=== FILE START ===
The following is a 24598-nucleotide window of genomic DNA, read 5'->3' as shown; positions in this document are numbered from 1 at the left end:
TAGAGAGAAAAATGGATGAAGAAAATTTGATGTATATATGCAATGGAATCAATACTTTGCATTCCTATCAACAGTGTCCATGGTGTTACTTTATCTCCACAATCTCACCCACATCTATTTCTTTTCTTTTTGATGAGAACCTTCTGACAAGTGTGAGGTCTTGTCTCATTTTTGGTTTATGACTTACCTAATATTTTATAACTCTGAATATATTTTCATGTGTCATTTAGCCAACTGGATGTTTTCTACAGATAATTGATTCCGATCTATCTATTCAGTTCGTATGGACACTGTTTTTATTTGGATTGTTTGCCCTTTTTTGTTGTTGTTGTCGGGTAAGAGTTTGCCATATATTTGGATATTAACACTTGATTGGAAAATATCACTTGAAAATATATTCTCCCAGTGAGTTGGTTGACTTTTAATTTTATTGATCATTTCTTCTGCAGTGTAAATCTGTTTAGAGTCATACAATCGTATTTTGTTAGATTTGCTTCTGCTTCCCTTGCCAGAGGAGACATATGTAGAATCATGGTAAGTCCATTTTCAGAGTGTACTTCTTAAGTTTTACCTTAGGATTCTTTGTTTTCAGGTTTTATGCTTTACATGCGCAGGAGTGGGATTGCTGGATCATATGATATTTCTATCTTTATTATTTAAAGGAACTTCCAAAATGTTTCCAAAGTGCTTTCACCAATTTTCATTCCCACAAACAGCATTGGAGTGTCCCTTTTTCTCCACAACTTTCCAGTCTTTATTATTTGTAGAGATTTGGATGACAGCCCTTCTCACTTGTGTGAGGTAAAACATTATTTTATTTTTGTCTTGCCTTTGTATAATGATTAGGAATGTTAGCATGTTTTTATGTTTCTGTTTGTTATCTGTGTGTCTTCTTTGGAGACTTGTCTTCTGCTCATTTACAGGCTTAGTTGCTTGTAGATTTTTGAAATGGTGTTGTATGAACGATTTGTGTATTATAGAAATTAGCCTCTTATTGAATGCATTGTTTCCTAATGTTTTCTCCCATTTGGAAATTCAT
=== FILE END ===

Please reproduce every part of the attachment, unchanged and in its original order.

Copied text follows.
The following is a 24598-nucleotide window of genomic DNA, read 5'->3' as shown; positions in this document are numbered from 1 at the left end:
TAGAGAGAAAAATGGATGAAGAAAATTTGATGTATATATGCAATGGAATCAATACTTTGCATTCCTATCAACAGTGTCCATGGTGTTACTTTATCTCCACAATCTCACCCACATCTATTTCTTTTCTTTTTGATGAGAACCTTCTGACAAGTGTGAGGTCTTGTCTCATTTTTGGTTTATGACTTACCTAATATTTTATAACTCTGAATATATTTTCATGTGTCATTTAGCCAACTGGATGTTTTCTACAGATAATTGATTCCGATCTATCTATTCAGTTCGTATGGACACTGTTTTTATTTGGATTGTTTGCCCTTTTTTGTTGTTGTTGTCGGGTAAGAGTTTGCCATATATTTGGATATTAACACTTGATTGGAAAATATCACTTGAAAATATATTCTCCCAGTGAGTTGGTTGACTTTTAATTTTATTGATCATTTCTTCTGCAGTGTAAATCTGTTTAGAGTCATACAATCGTATTTTGTTAGATTTGCTTCTGCTTCCCTTGCCAGAGGAGACATATGTAGAATCATGGTAAGTCCATTTTCAGAGTGTACTTCTTAAGTTTTACCTTAGGATTCTTTGTTTTCAGGTTTTATGCTTTACATGCGCAGGAGTGGGATTGCTGGATCATATGATATTTCTATCTTTATTATTTAAAGGAACTTCCAAAATGTTTCCAAAGTGCTTTCACCAATTTTCATTCCCACAAACAGCATTGGAGTGTCCCTTTTTCTCCACAACTTTCCAGTCTTTATTATTTGTAGAGATTTGGATGACAGCCCTTCTCACTTGTGTGAGGTAAAACATTATTTTATTTTTGTCTTGCCTTTGTATAATGATTAGGAATGTTAGCATGTTTTTATGTTTCTGTTTGTTATCTGTGTGTCTTCTTTGGAGACTTGTCTTCTGCTCATTTACAGGCTTAGTTGCTTGTAGATTTTTGAAATGGTGTTGTATGAACGATTTGTGTATTATAGAAATTAGCCTCTTATTGAATGCATTGTTTCCTAATGTTTTCTCCCATTTGGAAATTCAT